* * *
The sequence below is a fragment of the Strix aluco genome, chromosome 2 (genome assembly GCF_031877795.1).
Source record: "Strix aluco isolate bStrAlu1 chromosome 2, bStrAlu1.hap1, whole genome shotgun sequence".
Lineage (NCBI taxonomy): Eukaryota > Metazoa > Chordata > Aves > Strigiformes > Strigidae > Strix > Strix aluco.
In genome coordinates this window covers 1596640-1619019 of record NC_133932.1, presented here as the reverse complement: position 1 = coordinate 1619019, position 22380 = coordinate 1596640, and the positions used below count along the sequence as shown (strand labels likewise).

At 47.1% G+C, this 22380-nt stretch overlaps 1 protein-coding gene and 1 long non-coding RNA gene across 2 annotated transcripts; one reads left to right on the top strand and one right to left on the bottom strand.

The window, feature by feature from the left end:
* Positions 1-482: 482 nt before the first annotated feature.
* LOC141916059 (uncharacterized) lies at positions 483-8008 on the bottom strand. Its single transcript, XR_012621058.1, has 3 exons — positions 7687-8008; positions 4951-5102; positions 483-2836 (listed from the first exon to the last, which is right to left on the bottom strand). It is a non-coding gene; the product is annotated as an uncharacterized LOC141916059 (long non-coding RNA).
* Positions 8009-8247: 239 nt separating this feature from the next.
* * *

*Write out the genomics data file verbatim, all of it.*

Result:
The sequence below is a fragment of the Strix aluco genome, chromosome 2 (genome assembly GCF_031877795.1).
Source record: "Strix aluco isolate bStrAlu1 chromosome 2, bStrAlu1.hap1, whole genome shotgun sequence".
Lineage (NCBI taxonomy): Eukaryota > Metazoa > Chordata > Aves > Strigiformes > Strigidae > Strix > Strix aluco.
In genome coordinates this window covers 1596640-1619019 of record NC_133932.1, presented here as the reverse complement: position 1 = coordinate 1619019, position 22380 = coordinate 1596640, and the positions used below count along the sequence as shown (strand labels likewise).

At 47.1% G+C, this 22380-nt stretch overlaps 1 protein-coding gene and 1 long non-coding RNA gene across 2 annotated transcripts; one reads left to right on the top strand and one right to left on the bottom strand.

The window, feature by feature from the left end:
* Positions 1-482: 482 nt before the first annotated feature.
* LOC141916059 (uncharacterized) lies at positions 483-8008 on the bottom strand. Its single transcript, XR_012621058.1, has 3 exons — positions 7687-8008; positions 4951-5102; positions 483-2836 (listed from the first exon to the last, which is right to left on the bottom strand). It is a non-coding gene; the product is annotated as an uncharacterized LOC141916059 (long non-coding RNA).
* Positions 8009-8247: 239 nt separating this feature from the next.